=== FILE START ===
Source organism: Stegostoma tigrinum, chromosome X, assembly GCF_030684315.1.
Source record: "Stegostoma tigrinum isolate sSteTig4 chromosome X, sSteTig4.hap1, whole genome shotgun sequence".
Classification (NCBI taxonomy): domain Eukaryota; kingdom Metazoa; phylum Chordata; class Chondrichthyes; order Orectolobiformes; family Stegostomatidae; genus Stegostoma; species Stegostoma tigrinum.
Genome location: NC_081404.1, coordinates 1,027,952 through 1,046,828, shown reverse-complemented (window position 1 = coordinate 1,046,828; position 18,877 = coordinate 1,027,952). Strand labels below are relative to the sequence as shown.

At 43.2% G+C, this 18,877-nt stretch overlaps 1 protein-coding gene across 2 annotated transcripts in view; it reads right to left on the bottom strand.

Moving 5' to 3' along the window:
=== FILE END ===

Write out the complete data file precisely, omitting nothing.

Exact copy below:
Source organism: Stegostoma tigrinum, chromosome X, assembly GCF_030684315.1.
Source record: "Stegostoma tigrinum isolate sSteTig4 chromosome X, sSteTig4.hap1, whole genome shotgun sequence".
Classification (NCBI taxonomy): domain Eukaryota; kingdom Metazoa; phylum Chordata; class Chondrichthyes; order Orectolobiformes; family Stegostomatidae; genus Stegostoma; species Stegostoma tigrinum.
Genome location: NC_081404.1, coordinates 1,027,952 through 1,046,828, shown reverse-complemented (window position 1 = coordinate 1,046,828; position 18,877 = coordinate 1,027,952). Strand labels below are relative to the sequence as shown.

At 43.2% G+C, this 18,877-nt stretch overlaps 1 protein-coding gene across 2 annotated transcripts in view; it reads right to left on the bottom strand.

Moving 5' to 3' along the window: